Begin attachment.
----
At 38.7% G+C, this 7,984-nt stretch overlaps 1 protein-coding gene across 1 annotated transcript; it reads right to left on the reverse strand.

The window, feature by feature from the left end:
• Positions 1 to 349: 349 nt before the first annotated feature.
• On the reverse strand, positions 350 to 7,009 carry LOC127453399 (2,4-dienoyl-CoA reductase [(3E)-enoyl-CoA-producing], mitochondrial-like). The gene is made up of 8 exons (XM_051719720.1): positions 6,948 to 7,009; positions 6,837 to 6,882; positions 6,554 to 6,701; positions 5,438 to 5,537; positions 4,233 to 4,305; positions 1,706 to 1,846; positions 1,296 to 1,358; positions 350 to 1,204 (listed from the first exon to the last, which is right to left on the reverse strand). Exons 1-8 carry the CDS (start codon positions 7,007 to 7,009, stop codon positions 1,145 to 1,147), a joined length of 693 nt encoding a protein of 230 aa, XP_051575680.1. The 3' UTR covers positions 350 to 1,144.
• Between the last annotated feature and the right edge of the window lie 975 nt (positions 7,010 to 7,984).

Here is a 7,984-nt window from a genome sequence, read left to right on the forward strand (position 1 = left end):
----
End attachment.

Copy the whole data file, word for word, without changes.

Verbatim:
At 38.7% G+C, this 7,984-nt stretch overlaps 1 protein-coding gene across 1 annotated transcript; it reads right to left on the reverse strand.

The window, feature by feature from the left end:
• Positions 1 to 349: 349 nt before the first annotated feature.
• On the reverse strand, positions 350 to 7,009 carry LOC127453399 (2,4-dienoyl-CoA reductase [(3E)-enoyl-CoA-producing], mitochondrial-like). The gene is made up of 8 exons (XM_051719720.1): positions 6,948 to 7,009; positions 6,837 to 6,882; positions 6,554 to 6,701; positions 5,438 to 5,537; positions 4,233 to 4,305; positions 1,706 to 1,846; positions 1,296 to 1,358; positions 350 to 1,204 (listed from the first exon to the last, which is right to left on the reverse strand). Exons 1-8 carry the CDS (start codon positions 7,007 to 7,009, stop codon positions 1,145 to 1,147), a joined length of 693 nt encoding a protein of 230 aa, XP_051575680.1. The 3' UTR covers positions 350 to 1,144.
• Between the last annotated feature and the right edge of the window lie 975 nt (positions 7,010 to 7,984).

Here is a 7,984-nt window from a genome sequence, read left to right on the forward strand (position 1 = left end):